Now that we have hit zero fees on trading commissions and investors continue to learn how low-cost investing helps their overall returns, it's likely we will see more fee-cutting throughout the investing industry. The high fee’s on mutual funds have already begun pushing investors to ETFs. And the ETF industry has already started fighting the battle to cut costs. Continue reading "Zero Fee Trades Likely Means Lower Fee ETFs - Part 1"

It May Be Time To Buy Marijuana ETFs

All the hype and excitement surrounding the marijuana industry over the past few years has finally died down. Unfortunately for some investors, who got caught up in the hype and excitement, are now realizing what some knew all along; the marijuana industry has a long way to go before it achieves its full potential.

But, regardless of whether you were an ‘early’ investor in the industry or someone who has been sitting on the sidelines, now is the time to start getting serious about marijuana funds. Over the past three months, the five marijuana ETFs have lost 30% or more of their value. Obviously, this is due to the marijuana industry as a whole, seeing their stock values decline. However, this means some of the stocks in the industry which had been trading at ‘lofty’ valuations have come back down to earth quite a bit.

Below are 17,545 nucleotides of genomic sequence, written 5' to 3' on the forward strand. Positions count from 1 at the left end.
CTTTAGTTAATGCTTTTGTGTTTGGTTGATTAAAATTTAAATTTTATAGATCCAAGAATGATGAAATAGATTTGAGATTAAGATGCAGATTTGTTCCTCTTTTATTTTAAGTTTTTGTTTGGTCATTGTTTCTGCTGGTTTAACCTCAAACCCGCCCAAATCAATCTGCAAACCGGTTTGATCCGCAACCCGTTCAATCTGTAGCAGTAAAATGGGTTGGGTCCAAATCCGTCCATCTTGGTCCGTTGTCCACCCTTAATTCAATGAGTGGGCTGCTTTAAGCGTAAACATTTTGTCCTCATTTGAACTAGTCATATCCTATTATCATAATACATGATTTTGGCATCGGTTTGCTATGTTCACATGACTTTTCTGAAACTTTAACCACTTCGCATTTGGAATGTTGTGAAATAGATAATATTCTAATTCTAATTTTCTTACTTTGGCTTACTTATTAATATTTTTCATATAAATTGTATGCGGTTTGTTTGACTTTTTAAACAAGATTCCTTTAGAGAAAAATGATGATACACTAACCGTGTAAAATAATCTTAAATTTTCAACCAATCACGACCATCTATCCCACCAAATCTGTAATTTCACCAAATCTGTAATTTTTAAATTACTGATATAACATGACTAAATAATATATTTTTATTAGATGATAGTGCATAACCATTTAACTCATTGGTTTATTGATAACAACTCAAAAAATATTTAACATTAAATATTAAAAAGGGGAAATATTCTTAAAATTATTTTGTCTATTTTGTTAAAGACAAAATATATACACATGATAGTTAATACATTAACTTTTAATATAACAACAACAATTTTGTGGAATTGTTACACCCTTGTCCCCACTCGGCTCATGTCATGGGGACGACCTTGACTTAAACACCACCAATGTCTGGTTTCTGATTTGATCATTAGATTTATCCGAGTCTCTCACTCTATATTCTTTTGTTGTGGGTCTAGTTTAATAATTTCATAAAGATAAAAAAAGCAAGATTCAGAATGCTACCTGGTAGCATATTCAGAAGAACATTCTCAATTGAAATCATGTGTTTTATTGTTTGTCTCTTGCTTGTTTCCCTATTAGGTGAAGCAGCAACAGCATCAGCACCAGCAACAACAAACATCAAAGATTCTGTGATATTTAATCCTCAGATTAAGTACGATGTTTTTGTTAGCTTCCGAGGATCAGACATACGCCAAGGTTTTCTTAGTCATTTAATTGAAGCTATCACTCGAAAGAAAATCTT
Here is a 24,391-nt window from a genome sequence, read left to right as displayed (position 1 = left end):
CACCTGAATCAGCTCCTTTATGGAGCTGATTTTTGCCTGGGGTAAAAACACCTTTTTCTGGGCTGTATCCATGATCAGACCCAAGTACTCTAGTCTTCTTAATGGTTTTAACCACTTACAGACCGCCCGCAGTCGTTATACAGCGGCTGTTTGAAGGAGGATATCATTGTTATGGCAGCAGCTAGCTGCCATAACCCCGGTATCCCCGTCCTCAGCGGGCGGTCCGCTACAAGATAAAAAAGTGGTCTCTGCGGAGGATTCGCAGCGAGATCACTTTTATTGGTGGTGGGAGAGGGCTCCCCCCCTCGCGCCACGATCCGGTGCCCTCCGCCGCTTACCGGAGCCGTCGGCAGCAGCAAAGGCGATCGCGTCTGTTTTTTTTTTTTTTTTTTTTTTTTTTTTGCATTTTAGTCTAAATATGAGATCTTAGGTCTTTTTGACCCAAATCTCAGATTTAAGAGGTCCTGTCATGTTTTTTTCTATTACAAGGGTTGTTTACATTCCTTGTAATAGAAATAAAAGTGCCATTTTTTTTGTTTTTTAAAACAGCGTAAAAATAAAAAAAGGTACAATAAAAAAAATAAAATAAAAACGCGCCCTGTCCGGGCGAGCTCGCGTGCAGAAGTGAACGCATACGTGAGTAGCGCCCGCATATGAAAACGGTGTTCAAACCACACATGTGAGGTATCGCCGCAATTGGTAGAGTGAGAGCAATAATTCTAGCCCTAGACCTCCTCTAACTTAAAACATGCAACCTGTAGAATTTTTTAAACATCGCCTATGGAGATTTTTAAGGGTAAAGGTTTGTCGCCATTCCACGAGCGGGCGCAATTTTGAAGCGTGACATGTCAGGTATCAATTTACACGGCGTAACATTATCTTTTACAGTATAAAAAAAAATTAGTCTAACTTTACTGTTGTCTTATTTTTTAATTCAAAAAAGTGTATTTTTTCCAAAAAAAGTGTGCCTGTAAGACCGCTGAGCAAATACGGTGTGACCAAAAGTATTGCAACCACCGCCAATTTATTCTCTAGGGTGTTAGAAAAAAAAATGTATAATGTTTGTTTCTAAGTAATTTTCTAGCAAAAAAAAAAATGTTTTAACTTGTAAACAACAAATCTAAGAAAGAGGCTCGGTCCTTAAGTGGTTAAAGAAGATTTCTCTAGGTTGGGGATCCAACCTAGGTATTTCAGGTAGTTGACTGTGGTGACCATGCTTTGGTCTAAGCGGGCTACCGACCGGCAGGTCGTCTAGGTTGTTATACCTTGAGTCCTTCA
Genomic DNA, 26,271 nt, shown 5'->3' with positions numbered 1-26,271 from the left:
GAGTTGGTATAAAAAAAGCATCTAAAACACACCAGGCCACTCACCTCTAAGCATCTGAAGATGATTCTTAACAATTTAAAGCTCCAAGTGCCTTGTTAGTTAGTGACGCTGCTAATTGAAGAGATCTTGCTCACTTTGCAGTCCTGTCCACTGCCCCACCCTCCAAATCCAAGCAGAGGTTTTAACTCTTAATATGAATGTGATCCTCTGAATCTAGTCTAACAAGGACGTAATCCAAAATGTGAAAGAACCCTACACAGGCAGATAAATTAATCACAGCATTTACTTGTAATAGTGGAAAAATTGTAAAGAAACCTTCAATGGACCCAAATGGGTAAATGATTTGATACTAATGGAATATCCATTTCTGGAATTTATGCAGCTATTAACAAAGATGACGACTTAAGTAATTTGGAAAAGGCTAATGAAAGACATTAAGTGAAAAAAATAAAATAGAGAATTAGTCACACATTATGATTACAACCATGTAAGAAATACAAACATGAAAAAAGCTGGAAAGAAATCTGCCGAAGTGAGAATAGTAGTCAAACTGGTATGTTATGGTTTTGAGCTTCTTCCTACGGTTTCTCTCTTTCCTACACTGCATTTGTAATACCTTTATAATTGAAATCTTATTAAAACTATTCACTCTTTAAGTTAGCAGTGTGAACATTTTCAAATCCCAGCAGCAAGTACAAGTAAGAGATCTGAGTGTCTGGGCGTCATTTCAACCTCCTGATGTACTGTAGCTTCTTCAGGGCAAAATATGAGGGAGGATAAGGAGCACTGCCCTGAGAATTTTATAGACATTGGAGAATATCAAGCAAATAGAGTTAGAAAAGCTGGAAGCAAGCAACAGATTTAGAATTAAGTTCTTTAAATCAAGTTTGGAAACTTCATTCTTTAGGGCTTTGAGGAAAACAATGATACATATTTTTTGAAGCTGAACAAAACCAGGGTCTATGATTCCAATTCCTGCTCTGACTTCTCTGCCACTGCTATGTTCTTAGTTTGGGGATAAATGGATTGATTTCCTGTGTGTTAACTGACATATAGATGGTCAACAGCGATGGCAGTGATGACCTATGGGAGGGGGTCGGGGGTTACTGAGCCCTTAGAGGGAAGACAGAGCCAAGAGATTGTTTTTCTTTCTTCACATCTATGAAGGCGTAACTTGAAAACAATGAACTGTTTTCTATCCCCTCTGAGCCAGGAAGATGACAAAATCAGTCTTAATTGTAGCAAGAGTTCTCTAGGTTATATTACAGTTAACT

Over the last three months, Tilray is down 45%, Canopy is down 38%, Aurora is down 42%, Cronos is off by 40%. These are some of the big names in the marijuana industry and stocks held by the marijuana ETFs; ETFMG Alternative Harvest ETF (MJ), AdvisoreShares Pure Cannabis ETF (YOLO) , Cambria Cannabis ETF (TOKE), The Cannabis ETF (THCX), and Amplify Seymour Cannabis ETF (CNBS).

But why is now the time to start buying? Continue reading "It May Be Time To Buy Marijuana ETFs"

Bitcoin And Cryptos Tank After Futures Trading Begins